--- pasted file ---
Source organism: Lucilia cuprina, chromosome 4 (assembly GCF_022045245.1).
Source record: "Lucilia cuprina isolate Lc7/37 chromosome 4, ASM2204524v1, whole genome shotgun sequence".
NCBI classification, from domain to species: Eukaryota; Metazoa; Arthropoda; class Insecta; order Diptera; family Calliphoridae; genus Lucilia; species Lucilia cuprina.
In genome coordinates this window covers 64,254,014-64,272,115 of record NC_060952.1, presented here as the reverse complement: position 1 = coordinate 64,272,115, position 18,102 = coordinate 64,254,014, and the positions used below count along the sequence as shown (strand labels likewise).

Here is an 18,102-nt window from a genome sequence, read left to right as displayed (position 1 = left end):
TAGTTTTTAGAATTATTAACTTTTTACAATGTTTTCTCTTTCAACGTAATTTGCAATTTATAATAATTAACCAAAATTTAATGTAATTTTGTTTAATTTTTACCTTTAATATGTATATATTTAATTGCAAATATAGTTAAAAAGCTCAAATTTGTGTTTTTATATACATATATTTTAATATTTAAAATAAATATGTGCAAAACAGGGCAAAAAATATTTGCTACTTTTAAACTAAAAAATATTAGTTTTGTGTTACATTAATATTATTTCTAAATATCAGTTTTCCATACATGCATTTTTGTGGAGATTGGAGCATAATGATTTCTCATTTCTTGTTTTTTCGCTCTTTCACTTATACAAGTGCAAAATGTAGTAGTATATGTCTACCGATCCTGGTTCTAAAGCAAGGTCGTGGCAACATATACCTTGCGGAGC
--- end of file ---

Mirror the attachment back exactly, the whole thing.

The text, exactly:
Source organism: Lucilia cuprina, chromosome 4 (assembly GCF_022045245.1).
Source record: "Lucilia cuprina isolate Lc7/37 chromosome 4, ASM2204524v1, whole genome shotgun sequence".
NCBI classification, from domain to species: Eukaryota; Metazoa; Arthropoda; class Insecta; order Diptera; family Calliphoridae; genus Lucilia; species Lucilia cuprina.
In genome coordinates this window covers 64,254,014-64,272,115 of record NC_060952.1, presented here as the reverse complement: position 1 = coordinate 64,272,115, position 18,102 = coordinate 64,254,014, and the positions used below count along the sequence as shown (strand labels likewise).

Here is an 18,102-nt window from a genome sequence, read left to right as displayed (position 1 = left end):
TAGTTTTTAGAATTATTAACTTTTTACAATGTTTTCTCTTTCAACGTAATTTGCAATTTATAATAATTAACCAAAATTTAATGTAATTTTGTTTAATTTTTACCTTTAATATGTATATATTTAATTGCAAATATAGTTAAAAAGCTCAAATTTGTGTTTTTATATACATATATTTTAATATTTAAAATAAATATGTGCAAAACAGGGCAAAAAATATTTGCTACTTTTAAACTAAAAAATATTAGTTTTGTGTTACATTAATATTATTTCTAAATATCAGTTTTCCATACATGCATTTTTGTGGAGATTGGAGCATAATGATTTCTCATTTCTTGTTTTTTCGCTCTTTCACTTATACAAGTGCAAAATGTAGTAGTATATGTCTACCGATCCTGGTTCTAAAGCAAGGTCGTGGCAACATATACCTTGCGGAGC